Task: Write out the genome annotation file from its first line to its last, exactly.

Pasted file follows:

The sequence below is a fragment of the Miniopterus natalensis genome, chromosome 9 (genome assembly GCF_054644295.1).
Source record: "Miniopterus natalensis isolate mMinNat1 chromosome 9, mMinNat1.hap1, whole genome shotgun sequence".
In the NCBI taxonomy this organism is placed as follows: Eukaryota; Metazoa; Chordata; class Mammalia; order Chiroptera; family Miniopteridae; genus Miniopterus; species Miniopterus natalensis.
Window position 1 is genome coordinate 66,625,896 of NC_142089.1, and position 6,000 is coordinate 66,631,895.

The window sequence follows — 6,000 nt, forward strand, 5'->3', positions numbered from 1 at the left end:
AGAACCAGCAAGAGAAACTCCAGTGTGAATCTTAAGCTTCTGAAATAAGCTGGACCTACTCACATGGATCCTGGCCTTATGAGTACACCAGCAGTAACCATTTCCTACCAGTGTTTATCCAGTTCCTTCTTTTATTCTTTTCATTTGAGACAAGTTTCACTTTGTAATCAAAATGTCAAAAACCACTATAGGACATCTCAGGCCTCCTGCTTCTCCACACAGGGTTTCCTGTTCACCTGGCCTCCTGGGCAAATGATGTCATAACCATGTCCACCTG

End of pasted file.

The sequence below is a fragment of the Miniopterus natalensis genome, chromosome 9 (genome assembly GCF_054644295.1).
Source record: "Miniopterus natalensis isolate mMinNat1 chromosome 9, mMinNat1.hap1, whole genome shotgun sequence".
In the NCBI taxonomy this organism is placed as follows: Eukaryota; Metazoa; Chordata; class Mammalia; order Chiroptera; family Miniopteridae; genus Miniopterus; species Miniopterus natalensis.
Window position 1 is genome coordinate 66,625,896 of NC_142089.1, and position 6,000 is coordinate 66,631,895.

The window sequence follows — 6,000 nt, forward strand, 5'->3', positions numbered from 1 at the left end:
AGAACCAGCAAGAGAAACTCCAGTGTGAATCTTAAGCTTCTGAAATAAGCTGGACCTACTCACATGGATCCTGGCCTTATGAGTACACCAGCAGTAACCATTTCCTACCAGTGTTTATCCAGTTCCTTCTTTTATTCTTTTCATTTGAGACAAGTTTCACTTTGTAATCAAAATGTCAAAAACCACTATAGGACATCTCAGGCCTCCTGCTTCTCCACACAGGGTTTCCTGTTCACCTGGCCTCCTGGGCAAATGATGTCATAACCATGTCCACCTG